“I think that one’s called…Uranus,” Riku said with an attempt at a leer (but he was not very good at it yet), starting their game. Sora squealed and smacked him on the shoulder, then wriggled around until he could comfortably look up at the sky and still steal Riku’s warmth.
“I think it should be called…Sparkles,” he said, looking at the star Riku pointed out.
“That’s a stupid name, stupid. You can’t name a star Sparkles.”
Sora pouted. “Can too. It’s sparkly, isn’t it? And since I named it, you have to make up the story, Poo-Head.”
Sighing, Riku did so, but only because Sora would never leave him alone otherwise, he told himself. It was a story about a monster that was not always a monster, only on nights when he could not see the sparkliness of Sparkles the Star. It was a very sad story, but everything turned out all right in the end because everyone knows that a good story always has a happy ending. And if it made Sora laugh, then it was a good story anyway.
Riku pressed himself more firmly against Sora when he finished speaking, hating the cold. The brunette did not notice. “I think that one’s called Neverland,” Sora decided firmly, choosing a bright twinkly star near the horizon.
“You can’t use a name that the adults already use in their stories,” Riku complained, recalling the book of bedtime stories Sora’s mother had. He did not much care for the stories he could buy in any old shop, because that usually meant they were picked apart until all the good stuff was taken out ‘just to be safe.’
“I know, I know.” Sora turned to Riku. “But then you can tickle me all the time and I can steal your homework, and we’d never have to grow up and have jobs and get married and stuff. And then you’d know that pirates are way cooler than silly old ninjas.”
Riku stared at him, at his wide eyes and smile, and had nothing to say. So he turned back to the sky, not really understanding why there was an uncomfortably tight feeling in his chest, as Sora wriggled some more and snuggled happily into the blanket they were laying on.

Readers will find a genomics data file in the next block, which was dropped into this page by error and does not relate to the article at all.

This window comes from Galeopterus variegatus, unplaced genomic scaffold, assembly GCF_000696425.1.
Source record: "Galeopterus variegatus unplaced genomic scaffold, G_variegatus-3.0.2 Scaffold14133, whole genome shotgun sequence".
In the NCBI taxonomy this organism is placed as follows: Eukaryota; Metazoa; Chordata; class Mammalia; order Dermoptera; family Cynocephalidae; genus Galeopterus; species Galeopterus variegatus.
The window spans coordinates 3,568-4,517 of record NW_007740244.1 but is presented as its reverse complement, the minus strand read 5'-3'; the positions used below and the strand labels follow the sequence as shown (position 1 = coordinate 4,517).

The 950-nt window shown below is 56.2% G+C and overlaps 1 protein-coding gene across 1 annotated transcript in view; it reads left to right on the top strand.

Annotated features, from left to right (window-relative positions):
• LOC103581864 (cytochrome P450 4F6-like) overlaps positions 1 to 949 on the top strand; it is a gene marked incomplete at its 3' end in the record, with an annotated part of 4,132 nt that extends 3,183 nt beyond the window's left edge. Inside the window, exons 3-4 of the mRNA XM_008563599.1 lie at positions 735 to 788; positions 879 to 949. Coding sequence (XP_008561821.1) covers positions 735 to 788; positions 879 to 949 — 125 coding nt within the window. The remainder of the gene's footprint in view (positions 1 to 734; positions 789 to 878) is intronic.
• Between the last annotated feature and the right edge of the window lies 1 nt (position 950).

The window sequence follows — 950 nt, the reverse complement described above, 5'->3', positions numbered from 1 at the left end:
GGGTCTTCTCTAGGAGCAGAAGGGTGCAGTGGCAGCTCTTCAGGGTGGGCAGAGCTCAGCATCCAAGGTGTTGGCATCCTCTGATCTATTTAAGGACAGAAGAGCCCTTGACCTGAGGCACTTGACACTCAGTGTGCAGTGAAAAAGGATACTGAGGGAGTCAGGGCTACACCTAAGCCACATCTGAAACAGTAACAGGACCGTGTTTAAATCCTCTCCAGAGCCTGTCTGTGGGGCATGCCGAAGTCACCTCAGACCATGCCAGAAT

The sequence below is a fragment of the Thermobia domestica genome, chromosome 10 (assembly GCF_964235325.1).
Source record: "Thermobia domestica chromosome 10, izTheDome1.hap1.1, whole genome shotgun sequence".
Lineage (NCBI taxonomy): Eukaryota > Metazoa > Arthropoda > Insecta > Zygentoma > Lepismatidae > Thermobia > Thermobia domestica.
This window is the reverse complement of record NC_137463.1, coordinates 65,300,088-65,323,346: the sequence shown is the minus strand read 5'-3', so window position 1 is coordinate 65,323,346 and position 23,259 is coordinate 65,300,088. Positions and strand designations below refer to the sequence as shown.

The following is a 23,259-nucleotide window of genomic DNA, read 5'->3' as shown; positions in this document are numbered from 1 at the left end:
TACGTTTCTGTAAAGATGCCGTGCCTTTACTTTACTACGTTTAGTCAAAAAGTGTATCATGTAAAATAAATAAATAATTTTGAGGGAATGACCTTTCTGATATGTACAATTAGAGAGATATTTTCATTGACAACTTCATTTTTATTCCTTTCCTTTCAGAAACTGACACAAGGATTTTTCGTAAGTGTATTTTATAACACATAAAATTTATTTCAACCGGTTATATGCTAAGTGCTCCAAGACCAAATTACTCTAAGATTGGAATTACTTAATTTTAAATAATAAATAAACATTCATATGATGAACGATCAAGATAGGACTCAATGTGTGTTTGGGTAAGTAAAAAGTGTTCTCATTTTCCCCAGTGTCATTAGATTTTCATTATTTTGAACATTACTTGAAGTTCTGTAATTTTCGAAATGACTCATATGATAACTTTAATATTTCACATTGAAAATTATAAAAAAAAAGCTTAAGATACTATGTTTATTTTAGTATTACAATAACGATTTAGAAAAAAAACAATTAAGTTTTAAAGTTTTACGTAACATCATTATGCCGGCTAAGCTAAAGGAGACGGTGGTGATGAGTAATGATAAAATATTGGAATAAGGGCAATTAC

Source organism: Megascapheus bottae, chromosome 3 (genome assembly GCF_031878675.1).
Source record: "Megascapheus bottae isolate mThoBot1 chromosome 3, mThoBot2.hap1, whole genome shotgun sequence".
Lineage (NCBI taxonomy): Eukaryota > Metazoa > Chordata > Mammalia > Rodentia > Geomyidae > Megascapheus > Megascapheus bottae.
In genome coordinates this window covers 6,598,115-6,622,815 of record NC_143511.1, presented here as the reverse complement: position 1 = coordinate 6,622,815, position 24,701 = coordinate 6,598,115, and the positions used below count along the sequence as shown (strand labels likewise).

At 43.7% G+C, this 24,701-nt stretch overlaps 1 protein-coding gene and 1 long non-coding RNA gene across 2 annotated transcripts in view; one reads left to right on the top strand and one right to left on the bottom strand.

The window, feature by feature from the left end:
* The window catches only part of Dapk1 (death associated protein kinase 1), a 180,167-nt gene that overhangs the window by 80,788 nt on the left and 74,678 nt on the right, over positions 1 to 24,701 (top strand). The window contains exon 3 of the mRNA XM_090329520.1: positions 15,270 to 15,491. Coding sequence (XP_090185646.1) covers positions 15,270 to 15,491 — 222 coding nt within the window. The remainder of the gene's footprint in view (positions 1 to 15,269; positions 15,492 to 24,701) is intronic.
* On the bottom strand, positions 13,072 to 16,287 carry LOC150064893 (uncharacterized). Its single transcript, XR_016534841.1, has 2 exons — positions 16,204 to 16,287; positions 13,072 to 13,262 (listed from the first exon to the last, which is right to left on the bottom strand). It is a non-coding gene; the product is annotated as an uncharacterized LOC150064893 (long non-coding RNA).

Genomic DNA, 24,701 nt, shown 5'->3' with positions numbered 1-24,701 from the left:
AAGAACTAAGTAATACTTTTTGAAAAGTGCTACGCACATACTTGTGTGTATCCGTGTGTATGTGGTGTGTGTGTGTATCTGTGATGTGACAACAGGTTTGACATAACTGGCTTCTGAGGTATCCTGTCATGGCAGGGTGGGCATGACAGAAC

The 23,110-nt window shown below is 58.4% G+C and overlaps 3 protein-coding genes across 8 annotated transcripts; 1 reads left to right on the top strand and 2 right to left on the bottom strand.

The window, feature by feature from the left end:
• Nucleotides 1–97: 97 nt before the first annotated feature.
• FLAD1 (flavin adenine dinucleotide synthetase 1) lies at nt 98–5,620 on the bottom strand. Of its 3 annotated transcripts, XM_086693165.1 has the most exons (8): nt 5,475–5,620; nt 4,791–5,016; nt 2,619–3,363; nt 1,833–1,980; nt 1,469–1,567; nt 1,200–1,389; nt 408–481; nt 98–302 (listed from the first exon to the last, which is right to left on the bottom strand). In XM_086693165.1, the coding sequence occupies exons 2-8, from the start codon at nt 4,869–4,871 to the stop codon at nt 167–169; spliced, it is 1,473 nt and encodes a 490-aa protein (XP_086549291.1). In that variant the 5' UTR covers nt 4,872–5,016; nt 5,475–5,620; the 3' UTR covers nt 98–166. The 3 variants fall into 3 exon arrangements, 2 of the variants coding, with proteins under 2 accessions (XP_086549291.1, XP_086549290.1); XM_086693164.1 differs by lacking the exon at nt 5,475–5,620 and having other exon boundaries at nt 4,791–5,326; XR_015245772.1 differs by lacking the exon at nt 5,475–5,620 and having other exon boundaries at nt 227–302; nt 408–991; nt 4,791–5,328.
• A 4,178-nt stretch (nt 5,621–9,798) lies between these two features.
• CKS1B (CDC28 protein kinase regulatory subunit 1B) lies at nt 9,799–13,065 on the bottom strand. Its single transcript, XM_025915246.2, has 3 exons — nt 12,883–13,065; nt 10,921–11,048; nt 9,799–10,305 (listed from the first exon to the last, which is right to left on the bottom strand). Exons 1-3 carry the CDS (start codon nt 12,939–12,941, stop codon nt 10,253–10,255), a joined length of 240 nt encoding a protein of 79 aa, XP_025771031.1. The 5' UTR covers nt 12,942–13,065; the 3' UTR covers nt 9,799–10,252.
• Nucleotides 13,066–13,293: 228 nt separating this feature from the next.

“I think that one should be Hope,” he murmured, selecting a pinpoint of light near the moon. Sora wrinkled his nose.
“Sounds like a girl’s name.”
Riku ignored him. “And it’s called Hope because as long as you can see the stars, no matter where you are, you know that the people you really really like are looking at the same ones.”
Sora followed Riku’s finger to the star slightly dimmed by the aura of the moon. “Hey, Riku, do you think there are people on that star looking at us?”
“What, like a hidden camera?”
“No, I mean, like…lying on their dock, or spaceport or something, and looking at the same stars we’re looking at and making up stories. What kind of story do you think they’d make for us?”
The flippant comment died before it ever fully formed in Riku’s brain. “I dunno,” he said softly, and Sora watched his profile as the older boy stared upwards. Then Riku tilted his head towards him with a small grin. “You wanna find out one day?”
“Both of us?”
Riku rolled his eyes. “Well, duh, how else would it be?”
“What about Kairi?”
Riku shrugged. “She can come too, if she wants. But you don’t have a choice, I need someone to knock around when I’m bored.”
“Hey, that’s not fair! I can beat you, too!” But both of the boys were smiling, only faking the arrogance and indignation. Sora sat up for a moment to pin the empty sandwich bags under one of their shoes so the wind would not blow them away, and settled back down to help Riku make up a whole universe of worlds they would one day sneak out and pirate together (without being covered in jelly and peanut-butter, of course).
Gift-fic for Mad Violinist as a belated Christmas gift, because I'm poor to actually spend money.